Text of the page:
We know that as human beings we usually start from our own paradigms to interpret the world around us. We are motivated by our presumptions, and our presumptions cause us to make assumptions in even our scientific theories. If God is revealed to us in both scripture and also in nature, provided we have the eyes to see it, then we believe there will be a consistency and correlation between the two. This is one part of the paradigm for almost all Christians, regardless of what they think about how certain passages in scripture ought to be interpreted.
However, I have found that often people will prematurely arrive at re-interpretation of scripture before natural history has been adequately understood or proven. So is it best to concentrate on re-interpreting scripture, or is it better to concentrate on the natural history to determine the causes, results, process, and the validity of extrapolation? In the old testament, we read that God said he will no longer have to tell people the law, nor to have one person teach another, but that he will write the law of God on their hearts. This is a prophecy with perhaps a slightly different application, but is it not similar for us? Do we really need to explain how the Bible applies to us, if we understand how nature works and has worked in the past?
The term biologos refers primarily to nature, to biology, to the knowledge we see in nature/biology. Yet so much time is spent on issues that relate to faith, without much time being spent on the actual science which is motivated by different faith paradigms. For example we have questions like “why should christianity be truth?”, or " the image of God as trinity", or “can science and faith co-exist”. While it may be interesting for some, these topics do not actually seem to add any real knowledge… I mean, science and faith do co-exist, and have co-existed since the beginning of time. It seems a misbegotten question - forgive me for being blunt.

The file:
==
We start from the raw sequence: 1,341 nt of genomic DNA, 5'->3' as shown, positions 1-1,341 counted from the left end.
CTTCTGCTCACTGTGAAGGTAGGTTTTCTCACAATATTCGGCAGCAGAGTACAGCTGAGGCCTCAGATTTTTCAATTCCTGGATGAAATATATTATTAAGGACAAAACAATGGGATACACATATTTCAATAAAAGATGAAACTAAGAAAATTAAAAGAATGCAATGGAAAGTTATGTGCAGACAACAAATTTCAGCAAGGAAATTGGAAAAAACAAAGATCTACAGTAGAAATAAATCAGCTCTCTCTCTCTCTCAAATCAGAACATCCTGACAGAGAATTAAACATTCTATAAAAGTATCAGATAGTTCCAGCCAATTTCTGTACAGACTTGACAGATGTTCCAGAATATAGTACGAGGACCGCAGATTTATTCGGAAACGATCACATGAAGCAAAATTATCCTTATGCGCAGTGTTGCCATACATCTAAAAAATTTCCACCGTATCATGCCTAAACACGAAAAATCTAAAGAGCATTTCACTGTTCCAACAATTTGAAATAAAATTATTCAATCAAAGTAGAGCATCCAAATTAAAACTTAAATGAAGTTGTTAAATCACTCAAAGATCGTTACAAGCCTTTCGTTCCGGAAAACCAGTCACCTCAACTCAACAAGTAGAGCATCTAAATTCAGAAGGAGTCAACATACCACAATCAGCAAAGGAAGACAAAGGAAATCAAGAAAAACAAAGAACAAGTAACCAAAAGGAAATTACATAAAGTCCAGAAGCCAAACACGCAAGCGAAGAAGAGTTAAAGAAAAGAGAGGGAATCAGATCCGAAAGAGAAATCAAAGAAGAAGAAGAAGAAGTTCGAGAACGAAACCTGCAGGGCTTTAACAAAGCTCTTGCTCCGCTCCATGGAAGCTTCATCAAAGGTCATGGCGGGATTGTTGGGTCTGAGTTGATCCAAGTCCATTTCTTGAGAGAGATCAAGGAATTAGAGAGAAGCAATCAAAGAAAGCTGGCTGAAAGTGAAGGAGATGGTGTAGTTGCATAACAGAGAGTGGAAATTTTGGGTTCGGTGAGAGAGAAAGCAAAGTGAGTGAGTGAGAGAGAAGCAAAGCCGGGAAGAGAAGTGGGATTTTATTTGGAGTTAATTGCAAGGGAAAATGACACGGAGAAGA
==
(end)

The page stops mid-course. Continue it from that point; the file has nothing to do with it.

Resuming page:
Biologos as a christian biology forum would seem to be a good place to honestly and openly evaluate scientific evidence about biology, and evaluate in a scientific manner the validity of various assumptions and conclusions which are applied to and derived from the actual data and from the evidence. Just as we know that Jesus is either the son of God who died for us, or he is a fraud (he cannot merely be a good teacher), so also we know that nature in the end is the story of one version of truth, not of two contradictory stories. The problem is we do not yet fully know that story, or at least we are limited in verifying our version of the story. Coming to grips with that story is where the challenge lies.
Are creationary evolutionists, or evolutionary creationists at all open to coming to grips with natural evidence that may contradict their conclusions? Are young earth creationists open to understanding contradictory evidence? Is it a waster of time, or is it useful, especially scientifically useful, to discussing and coming to grips with the contradictory evidence, as well as alternative explanations? Does this help us to generally understand the scientific principles better?
I say it does. The discussion can be and is a learning experience, where scientists on all sides are forced to examine their a-priori assumptions, as well as the scientific principles they are using to interpolate and interpret what they see in the world around them. If this is part of God’s natural revelation to us, then this is very very valuable in understanding who God is, and how he relates to us. Prematurely drawing conclusions shuts down this very valuable discovery process and limits our communication (listening).